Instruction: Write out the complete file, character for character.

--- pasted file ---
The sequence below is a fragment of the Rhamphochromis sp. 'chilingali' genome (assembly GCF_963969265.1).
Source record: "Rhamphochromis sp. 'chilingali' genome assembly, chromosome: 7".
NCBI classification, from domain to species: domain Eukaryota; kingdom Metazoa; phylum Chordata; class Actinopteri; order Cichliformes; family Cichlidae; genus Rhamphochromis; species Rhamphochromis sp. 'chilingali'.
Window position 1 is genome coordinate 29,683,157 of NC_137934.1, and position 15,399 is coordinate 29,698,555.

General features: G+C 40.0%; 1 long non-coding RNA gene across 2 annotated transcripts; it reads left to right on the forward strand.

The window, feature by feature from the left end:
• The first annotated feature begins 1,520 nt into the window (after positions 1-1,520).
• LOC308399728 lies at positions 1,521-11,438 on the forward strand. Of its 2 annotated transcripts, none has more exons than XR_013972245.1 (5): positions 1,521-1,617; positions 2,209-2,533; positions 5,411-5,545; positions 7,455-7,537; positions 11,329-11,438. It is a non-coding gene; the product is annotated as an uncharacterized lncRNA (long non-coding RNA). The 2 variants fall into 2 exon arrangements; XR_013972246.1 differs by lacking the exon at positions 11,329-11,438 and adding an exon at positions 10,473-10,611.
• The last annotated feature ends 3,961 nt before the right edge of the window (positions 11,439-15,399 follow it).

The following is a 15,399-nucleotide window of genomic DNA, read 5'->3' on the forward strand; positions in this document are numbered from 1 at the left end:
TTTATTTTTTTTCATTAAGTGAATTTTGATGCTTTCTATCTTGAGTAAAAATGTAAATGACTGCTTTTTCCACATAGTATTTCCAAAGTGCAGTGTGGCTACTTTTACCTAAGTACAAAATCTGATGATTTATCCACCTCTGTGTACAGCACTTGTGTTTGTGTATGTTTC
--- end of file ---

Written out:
The sequence below is a fragment of the Rhamphochromis sp. 'chilingali' genome (assembly GCF_963969265.1).
Source record: "Rhamphochromis sp. 'chilingali' genome assembly, chromosome: 7".
NCBI classification, from domain to species: domain Eukaryota; kingdom Metazoa; phylum Chordata; class Actinopteri; order Cichliformes; family Cichlidae; genus Rhamphochromis; species Rhamphochromis sp. 'chilingali'.
Window position 1 is genome coordinate 29,683,157 of NC_137934.1, and position 15,399 is coordinate 29,698,555.

General features: G+C 40.0%; 1 long non-coding RNA gene across 2 annotated transcripts; it reads left to right on the forward strand.

The window, feature by feature from the left end:
• The first annotated feature begins 1,520 nt into the window (after positions 1-1,520).
• LOC308399728 lies at positions 1,521-11,438 on the forward strand. Of its 2 annotated transcripts, none has more exons than XR_013972245.1 (5): positions 1,521-1,617; positions 2,209-2,533; positions 5,411-5,545; positions 7,455-7,537; positions 11,329-11,438. It is a non-coding gene; the product is annotated as an uncharacterized lncRNA (long non-coding RNA). The 2 variants fall into 2 exon arrangements; XR_013972246.1 differs by lacking the exon at positions 11,329-11,438 and adding an exon at positions 10,473-10,611.
• The last annotated feature ends 3,961 nt before the right edge of the window (positions 11,439-15,399 follow it).

The following is a 15,399-nucleotide window of genomic DNA, read 5'->3' on the forward strand; positions in this document are numbered from 1 at the left end:
TTTATTTTTTTTCATTAAGTGAATTTTGATGCTTTCTATCTTGAGTAAAAATGTAAATGACTGCTTTTTCCACATAGTATTTCCAAAGTGCAGTGTGGCTACTTTTACCTAAGTACAAAATCTGATGATTTATCCACCTCTGTGTACAGCACTTGTGTTTGTGTATGTTTC